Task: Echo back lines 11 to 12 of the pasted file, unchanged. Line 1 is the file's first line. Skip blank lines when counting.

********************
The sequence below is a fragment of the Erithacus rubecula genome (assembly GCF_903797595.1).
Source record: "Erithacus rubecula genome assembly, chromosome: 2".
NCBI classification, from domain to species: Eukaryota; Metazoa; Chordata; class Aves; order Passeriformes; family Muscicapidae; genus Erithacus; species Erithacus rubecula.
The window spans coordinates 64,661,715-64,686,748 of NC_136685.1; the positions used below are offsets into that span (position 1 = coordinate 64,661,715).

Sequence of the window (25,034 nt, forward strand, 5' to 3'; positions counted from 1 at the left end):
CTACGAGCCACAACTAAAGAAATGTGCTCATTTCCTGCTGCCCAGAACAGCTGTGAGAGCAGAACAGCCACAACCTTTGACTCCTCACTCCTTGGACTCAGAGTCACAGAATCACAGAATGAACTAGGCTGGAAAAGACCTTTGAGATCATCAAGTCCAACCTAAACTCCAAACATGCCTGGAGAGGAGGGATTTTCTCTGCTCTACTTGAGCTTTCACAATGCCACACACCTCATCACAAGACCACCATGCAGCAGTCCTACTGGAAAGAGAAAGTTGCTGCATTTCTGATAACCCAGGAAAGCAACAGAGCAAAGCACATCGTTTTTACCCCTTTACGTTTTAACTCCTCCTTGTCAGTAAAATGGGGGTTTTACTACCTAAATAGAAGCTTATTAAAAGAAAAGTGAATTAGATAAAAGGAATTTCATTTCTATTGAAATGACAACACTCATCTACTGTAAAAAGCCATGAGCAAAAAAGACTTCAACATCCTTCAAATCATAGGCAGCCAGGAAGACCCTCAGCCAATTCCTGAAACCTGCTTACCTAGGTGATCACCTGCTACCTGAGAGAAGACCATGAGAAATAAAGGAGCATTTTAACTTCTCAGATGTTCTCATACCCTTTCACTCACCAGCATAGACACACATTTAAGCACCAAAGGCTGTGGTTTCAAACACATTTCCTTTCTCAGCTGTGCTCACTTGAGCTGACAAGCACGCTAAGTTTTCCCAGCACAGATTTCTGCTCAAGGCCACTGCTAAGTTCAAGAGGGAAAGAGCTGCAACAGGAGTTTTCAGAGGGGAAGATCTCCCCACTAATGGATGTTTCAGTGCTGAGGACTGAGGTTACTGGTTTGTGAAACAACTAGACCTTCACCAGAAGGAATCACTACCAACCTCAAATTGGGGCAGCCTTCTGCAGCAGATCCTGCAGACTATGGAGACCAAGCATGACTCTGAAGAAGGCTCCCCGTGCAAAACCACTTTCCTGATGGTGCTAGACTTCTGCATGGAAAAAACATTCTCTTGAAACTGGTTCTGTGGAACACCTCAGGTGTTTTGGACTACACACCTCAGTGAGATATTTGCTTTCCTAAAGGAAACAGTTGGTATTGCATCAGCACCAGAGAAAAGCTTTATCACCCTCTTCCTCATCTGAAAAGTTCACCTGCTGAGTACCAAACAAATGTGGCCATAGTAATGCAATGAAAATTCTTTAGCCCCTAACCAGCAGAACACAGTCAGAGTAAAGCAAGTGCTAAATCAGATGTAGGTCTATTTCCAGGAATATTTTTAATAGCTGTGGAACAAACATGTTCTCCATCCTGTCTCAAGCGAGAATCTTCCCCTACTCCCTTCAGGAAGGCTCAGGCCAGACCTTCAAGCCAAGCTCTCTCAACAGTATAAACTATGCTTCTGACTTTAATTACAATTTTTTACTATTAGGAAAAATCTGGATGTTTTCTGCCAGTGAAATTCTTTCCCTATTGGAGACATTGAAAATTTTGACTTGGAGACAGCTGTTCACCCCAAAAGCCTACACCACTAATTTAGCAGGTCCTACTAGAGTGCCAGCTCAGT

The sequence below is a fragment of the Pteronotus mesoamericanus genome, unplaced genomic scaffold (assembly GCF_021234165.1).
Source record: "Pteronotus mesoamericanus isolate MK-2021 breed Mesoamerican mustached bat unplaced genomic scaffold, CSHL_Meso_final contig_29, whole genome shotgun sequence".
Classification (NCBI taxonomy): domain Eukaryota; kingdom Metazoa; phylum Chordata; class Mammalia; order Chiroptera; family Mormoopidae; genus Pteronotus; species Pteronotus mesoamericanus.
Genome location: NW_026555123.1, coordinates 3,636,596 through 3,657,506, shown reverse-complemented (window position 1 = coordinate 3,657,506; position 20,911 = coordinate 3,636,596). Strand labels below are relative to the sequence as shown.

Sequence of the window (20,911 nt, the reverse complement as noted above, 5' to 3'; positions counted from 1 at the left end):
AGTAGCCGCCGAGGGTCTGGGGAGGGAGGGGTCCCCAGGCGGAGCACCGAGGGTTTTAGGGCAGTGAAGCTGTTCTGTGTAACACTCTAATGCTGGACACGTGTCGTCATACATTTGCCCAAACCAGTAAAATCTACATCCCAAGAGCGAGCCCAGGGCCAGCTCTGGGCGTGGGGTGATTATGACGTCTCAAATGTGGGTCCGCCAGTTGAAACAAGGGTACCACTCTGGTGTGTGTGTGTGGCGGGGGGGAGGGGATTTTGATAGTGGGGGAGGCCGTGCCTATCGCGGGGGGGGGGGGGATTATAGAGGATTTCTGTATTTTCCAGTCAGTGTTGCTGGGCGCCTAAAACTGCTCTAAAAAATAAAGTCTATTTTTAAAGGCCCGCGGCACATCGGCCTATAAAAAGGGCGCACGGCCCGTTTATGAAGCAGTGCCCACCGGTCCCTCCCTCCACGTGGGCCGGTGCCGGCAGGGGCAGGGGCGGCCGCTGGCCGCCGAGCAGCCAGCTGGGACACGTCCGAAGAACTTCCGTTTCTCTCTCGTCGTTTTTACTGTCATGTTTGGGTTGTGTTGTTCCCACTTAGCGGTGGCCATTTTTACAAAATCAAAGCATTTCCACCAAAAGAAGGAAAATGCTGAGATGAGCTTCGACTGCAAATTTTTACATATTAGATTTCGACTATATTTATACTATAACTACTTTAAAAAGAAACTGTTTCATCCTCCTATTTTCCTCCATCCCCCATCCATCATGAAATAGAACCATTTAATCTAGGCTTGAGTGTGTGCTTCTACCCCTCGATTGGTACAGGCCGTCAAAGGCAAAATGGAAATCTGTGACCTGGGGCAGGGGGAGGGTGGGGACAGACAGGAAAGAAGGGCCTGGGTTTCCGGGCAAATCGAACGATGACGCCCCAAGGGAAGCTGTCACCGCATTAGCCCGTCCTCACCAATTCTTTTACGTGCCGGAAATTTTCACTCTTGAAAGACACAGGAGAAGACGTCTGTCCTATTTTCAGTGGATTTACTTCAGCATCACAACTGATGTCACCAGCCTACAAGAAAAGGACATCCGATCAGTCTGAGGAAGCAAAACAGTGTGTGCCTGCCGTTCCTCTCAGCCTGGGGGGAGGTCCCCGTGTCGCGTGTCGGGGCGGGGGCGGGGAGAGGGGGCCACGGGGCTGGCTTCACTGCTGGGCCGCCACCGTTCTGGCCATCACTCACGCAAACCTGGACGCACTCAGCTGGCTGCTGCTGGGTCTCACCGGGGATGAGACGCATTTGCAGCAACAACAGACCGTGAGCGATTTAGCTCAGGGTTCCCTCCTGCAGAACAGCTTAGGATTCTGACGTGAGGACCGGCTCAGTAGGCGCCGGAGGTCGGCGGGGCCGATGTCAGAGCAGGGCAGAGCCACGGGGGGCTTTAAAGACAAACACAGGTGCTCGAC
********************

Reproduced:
Sequence of the window (20,911 nt, the reverse complement as noted above, 5' to 3'; positions counted from 1 at the left end):
AGTAGCCGCCGAGGGTCTGGGGAGGGAGGGGTCCCCAGGCGGAGCACCGAGGGTTTTAGGGCAGTGAAGCTGTTCTGTGTAACACTCTAATGCTGGACACGTGTCGTCATACATTTGCCCAAACCAGTAAAATCTACATCCCAAGAGCGAGCCCAGGGCCAGCTCTGGGCGTGGGGTGATTATGACGTCTCAAATGTGGGTCCGCCAGTTGAAACAAGGGTACCACTCTGGTGTGTGTGTGTGGCGGGGGGGAGGGGATTTTGATAGTGGGGGAGGCCGTGCCTATCGCGGGGGGGGGGGGGATTATAGAGGATTTCTGTATTTTCCAGTCAGTGTTGCTGGGCGCCTAAAACTGCTCTAAAAAATAAAGTCTATTTTTAAAGGCCCGCGGCACATCGGCCTATAAAAAGGGCGCACGGCCCGTTTATGAAGCAGTGCCCACCGGTCCCTCCCTCCACGTGGGCCGGTGCCGGCAGGGGCAGGGGCGGCCGCTGGCCGCCGAGCAGCCAGCTGGGACACGTCCGAAGAACTTCCGTTTCTCTCTCGTCGTTTTTACTGTCATGTTTGGGTTGTGTTGTTCCCACTTAGCGGTGGCCATTTTTACAAAATCAAAGCATTTCCACCAAAAGAAGGAAAATGCTGAGATGAGCTTCGACTGCAAATTTTTACATATTAGATTTCGACTATATTTATACTATAACTACTTTAAAAAGAAACTGTTTCATCCTCCTATTTTCCTCCATCCCCCATCCATCATGAAATAGAACCATTTAATCTAGGCTTGAGTGTGTGCTTCTACCCCTCGATTGGTACAGGCCGTCAAAGGCAAAATGGAAATCTGTGACCTGGGGCAGGGGGAGGGTGGGGACAGACAGGAAAGAAGGGCCTGGGTTTCCGGGCAAATCGAACGATGACGCCCCAAGGGAAGCTGTCACCGCATTAGCCCGTCCTCACCAATTCTTTTACGTGCCGGAAATTTTCACTCTTGAAAGACACAGGAGAAGACGTCTGTCCTATTTTCAGTGGATTTACTTCAGCATCACAACTGATGTCACCAGCCTACAAGAAAAGGACATCCGATCAGTCTGAGGAAGCAAAACAGTGTGTGCCTGCCGTTCCTCTCAGCCTGGGGGGAGGTCCCCGTGTCGCGTGTCGGGGCGGGGGCGGGGAGAGGGGGCCACGGGGCTGGCTTCACTGCTGGGCCGCCACCGTTCTGGCCATCACTCACGCAAACCTGGACGCACTCAGCTGGCTGCTGCTGGGTCTCACCGGGGATGAGACGCATTTGCAGCAACAACAGACCGTGAGCGATTTAGCTCAGGGTTCCCTCCTGCAGAACAGCTTAGGATTCTGACGTGAGGACCGGCTCAGTAGGCGCCGGAGGTCGGCGGGGCCGATGTCAGAGCAGGGCAGAGCCACGGGGGGCTTTAAAGACAAACACAGGTGCTCGAC